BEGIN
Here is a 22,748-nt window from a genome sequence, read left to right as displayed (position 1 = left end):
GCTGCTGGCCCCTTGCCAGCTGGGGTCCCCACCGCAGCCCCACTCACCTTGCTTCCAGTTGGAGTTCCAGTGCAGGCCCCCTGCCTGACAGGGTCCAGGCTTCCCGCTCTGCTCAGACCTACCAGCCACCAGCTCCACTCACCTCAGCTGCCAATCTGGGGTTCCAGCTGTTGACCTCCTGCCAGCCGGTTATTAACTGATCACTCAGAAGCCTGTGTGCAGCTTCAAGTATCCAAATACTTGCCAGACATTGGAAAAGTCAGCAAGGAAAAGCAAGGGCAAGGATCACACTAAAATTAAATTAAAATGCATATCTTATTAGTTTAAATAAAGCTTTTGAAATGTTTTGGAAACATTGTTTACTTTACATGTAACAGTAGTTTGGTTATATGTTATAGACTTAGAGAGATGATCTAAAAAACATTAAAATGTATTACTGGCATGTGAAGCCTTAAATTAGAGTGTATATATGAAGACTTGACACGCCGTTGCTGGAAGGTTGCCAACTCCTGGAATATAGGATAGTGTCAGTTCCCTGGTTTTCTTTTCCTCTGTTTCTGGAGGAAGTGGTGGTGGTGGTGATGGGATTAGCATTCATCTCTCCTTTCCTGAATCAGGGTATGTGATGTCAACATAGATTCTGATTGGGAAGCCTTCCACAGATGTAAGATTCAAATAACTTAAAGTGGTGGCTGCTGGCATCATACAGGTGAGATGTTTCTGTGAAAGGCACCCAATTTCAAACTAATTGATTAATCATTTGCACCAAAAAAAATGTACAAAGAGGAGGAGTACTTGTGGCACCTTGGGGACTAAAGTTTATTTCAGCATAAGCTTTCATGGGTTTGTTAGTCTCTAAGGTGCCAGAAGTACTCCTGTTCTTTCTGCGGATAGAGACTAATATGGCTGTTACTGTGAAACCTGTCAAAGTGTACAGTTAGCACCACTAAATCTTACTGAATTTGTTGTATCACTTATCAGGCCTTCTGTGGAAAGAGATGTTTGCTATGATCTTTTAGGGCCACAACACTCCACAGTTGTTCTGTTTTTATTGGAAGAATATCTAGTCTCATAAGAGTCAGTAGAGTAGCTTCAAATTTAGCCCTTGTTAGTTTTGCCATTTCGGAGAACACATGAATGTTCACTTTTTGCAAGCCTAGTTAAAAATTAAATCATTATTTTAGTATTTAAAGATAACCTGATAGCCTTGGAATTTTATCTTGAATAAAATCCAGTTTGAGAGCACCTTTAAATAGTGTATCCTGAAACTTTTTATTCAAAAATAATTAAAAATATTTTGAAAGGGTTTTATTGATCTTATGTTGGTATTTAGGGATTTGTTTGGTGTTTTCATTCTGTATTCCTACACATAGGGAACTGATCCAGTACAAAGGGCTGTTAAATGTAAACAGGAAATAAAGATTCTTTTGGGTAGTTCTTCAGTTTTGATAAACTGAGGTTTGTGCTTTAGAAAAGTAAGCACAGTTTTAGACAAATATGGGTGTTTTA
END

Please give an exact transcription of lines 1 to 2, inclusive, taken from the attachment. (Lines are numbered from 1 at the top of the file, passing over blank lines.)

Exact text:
Here is a 22,748-nt window from a genome sequence, read left to right as displayed (position 1 = left end):
GCTGCTGGCCCCTTGCCAGCTGGGGTCCCCACCGCAGCCCCACTCACCTTGCTTCCAGTTGGAGTTCCAGTGCAGGCCCCCTGCCTGACAGGGTCCAGGCTTCCCGCTCTGCTCAGACCTACCAGCCACCAGCTCCACTCACCTCAGCTGCCAATCTGGGGTTCCAGCTGTTGACCTCCTGCCAGCCGGTTATTAACTGATCACTCAGAAGCCTGTGTGCAGCTTCAAGTATCCAAATACTTGCCAGACATTGGAAAAGTCAGCAAGGAAAAGCAAGGGCAAGGATCACACTAAAATTAAATTAAAATGCATATCTTATTAGTTTAAATAAAGCTTTTGAAATGTTTTGGAAACATTGTTTACTTTACATGTAACAGTAGTTTGGTTATATGTTATAGACTTAGAGAGATGATCTAAAAAACATTAAAATGTATTACTGGCATGTGAAGCCTTAAATTAGAGTGTATATATGAAGACTTGACACGCCGTTGCTGGAAGGTTGCCAACTCCTGGAATATAGGATAGTGTCAGTTCCCTGGTTTTCTTTTCCTCTGTTTCTGGAGGAAGTGGTGGTGGTGGTGATGGGATTAGCATTCATCTCTCCTTTCCTGAATCAGGGTATGTGATGTCAACATAGATTCTGATTGGGAAGCCTTCCACAGATGTAAGATTCAAATAACTTAAAGTGGTGGCTGCTGGCATCATACAGGTGAGATGTTTCTGTGAAAGGCACCCAATTTCAAACTAATTGATTAATCATTTGCACCAAAAAAAATGTACAAAGAGGAGGAGTACTTGTGGCACCTTGGGGACTAAAGTTTATTTCAGCATAAGCTTTCATGGGTTTGTTAGTCTCTAAGGTGCCAGAAGTACTCCTGTTCTTTCTGCGGATAGAGACTAATATGGCTGTTACTGTGAAACCTGTCAAAGTGTACAGTTAGCACCACTAAATCTTACTGAATTTGTTGTATCACTTATCAGGCCTTCTGTGGAAAGAGATGTTTGCTATGATCTTTTAGGGCCACAACACTCCACAGTTGTTCTGTTTTTATTGGAAGAATATCTAGTCTCATAAGAGTCAGTAGAGTAGCTTCAAATTTAGCCCTTGTTAGTTTTGCCATTTCGGAGAACACATGAATGTTCACTTTTTGCAAGCCTAGTTAAAAATTAAATCATTATTTTAGTATTTAAAGATAACCTGATAGCCTTGGAATTTTATCTTGAATAAAATCCAGTTTGAGAGCACCTTTAAATAGTGTATCCTGAAACTTTTTATTCAAAAATAATTAAAAATATTTTGAAAGGGTTTTATTGATCTTATGTTGGTATTTAGGGATTTGTTTGGTGTTTTCATTCTGTATTCCTACACATAGGGAACTGATCCAGTACAAAGGGCTGTTAAATGTAAACAGGAAATAAAGATTCTTTTGGGTAGTTCTTCAGTTTTGATAAACTGAGGTTTGTGCTTTAGAAAAGTAAGCACAGTTTTAGACAAATATGGGTGTTTTA